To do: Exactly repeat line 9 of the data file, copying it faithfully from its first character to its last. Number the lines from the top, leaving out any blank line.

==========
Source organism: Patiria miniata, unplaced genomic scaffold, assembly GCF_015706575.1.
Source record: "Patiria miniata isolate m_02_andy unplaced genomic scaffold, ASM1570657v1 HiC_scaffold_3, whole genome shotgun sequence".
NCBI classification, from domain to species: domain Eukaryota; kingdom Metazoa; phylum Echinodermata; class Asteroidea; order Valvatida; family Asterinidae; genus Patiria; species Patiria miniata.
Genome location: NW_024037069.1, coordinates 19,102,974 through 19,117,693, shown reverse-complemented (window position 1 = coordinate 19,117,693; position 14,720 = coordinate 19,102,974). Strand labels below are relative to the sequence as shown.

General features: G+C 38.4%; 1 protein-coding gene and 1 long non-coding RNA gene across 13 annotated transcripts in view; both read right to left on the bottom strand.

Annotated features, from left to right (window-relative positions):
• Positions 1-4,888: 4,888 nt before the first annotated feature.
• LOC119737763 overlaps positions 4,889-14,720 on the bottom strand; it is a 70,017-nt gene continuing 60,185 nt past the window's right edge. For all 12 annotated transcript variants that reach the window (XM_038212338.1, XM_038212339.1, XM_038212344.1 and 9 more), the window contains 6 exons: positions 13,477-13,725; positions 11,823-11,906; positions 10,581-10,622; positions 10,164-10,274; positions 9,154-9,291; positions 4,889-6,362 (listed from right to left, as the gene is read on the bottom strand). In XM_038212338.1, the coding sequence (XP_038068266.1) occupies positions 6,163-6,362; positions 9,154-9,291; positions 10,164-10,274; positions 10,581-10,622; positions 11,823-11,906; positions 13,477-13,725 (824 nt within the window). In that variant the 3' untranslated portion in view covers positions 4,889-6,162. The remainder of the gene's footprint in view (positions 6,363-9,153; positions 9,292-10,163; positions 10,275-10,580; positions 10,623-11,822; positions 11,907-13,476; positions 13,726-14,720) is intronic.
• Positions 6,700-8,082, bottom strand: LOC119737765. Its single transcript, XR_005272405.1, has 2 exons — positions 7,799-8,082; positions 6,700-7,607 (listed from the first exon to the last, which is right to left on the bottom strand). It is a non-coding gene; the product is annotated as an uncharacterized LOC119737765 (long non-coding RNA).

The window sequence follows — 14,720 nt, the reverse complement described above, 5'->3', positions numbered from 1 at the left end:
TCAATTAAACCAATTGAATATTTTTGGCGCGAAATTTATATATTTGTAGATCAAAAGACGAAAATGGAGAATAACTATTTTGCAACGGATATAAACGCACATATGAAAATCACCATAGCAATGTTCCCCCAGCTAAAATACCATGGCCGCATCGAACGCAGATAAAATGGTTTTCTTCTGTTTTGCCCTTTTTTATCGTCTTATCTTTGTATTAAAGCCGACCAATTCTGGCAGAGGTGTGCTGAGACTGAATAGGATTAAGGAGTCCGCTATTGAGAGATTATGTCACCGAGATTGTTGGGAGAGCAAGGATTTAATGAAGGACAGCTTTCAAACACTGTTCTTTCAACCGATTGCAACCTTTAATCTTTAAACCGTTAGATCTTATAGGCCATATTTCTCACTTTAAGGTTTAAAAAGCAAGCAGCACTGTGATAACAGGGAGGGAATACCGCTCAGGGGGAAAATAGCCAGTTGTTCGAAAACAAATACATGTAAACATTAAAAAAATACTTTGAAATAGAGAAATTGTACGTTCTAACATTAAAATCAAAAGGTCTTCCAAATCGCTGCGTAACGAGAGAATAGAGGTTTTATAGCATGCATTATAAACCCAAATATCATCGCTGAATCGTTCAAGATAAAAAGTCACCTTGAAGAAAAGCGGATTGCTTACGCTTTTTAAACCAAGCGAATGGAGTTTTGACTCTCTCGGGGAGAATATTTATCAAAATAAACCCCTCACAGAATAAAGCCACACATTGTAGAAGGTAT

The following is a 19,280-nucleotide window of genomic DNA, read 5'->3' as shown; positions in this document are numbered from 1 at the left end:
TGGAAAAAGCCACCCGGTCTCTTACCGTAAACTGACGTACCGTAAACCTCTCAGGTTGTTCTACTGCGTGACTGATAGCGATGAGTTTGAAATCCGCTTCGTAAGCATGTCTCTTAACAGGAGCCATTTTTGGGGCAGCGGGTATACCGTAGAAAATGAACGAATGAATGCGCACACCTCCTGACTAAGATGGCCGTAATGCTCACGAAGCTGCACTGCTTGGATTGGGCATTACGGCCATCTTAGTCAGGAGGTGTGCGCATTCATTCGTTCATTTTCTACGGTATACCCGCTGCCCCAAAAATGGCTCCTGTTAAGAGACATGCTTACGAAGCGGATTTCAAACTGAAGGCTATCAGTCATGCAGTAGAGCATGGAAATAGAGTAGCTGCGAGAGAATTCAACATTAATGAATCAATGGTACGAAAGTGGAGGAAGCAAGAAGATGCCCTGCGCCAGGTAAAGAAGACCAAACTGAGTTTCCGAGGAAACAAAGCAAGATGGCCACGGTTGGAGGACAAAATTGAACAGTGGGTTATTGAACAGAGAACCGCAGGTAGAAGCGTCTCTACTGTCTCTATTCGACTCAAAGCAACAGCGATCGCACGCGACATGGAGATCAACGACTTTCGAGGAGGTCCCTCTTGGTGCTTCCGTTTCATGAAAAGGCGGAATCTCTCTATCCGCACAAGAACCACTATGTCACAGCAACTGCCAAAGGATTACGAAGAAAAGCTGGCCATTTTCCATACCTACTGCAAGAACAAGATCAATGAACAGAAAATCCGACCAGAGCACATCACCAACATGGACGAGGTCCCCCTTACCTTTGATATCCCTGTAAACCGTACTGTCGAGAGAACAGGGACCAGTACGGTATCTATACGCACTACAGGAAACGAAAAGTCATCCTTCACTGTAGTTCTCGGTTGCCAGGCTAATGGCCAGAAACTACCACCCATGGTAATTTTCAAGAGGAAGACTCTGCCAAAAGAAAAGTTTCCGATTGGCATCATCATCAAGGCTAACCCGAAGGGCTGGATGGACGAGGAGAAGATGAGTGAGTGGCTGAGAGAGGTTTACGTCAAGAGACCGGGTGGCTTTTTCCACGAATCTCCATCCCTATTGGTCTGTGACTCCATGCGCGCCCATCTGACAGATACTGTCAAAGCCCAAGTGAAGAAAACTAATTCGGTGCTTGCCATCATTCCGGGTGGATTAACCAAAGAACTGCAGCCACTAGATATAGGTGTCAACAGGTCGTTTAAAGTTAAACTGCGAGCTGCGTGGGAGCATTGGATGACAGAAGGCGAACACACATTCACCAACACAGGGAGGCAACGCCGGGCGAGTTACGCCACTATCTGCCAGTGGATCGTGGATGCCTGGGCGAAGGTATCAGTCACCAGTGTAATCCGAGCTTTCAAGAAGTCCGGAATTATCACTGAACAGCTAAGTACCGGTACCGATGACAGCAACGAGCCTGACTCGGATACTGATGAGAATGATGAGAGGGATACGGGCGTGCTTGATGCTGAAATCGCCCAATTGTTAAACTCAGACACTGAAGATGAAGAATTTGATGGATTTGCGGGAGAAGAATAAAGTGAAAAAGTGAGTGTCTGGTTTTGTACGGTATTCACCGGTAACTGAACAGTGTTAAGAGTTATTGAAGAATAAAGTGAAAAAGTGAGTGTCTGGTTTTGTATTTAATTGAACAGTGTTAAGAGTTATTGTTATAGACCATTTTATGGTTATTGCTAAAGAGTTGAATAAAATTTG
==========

• Positions 6,700-8,082, bottom strand: LOC119737765. Its single transcript, XR_005272405.1, has 2 exons — positions 7,799-8,082; positions 6,700-7,607 (listed from the first exon to the last, which is right to left on the bottom strand). It is a non-coding gene; the product is annotated as an uncharacterized LOC119737765 (long non-coding RNA).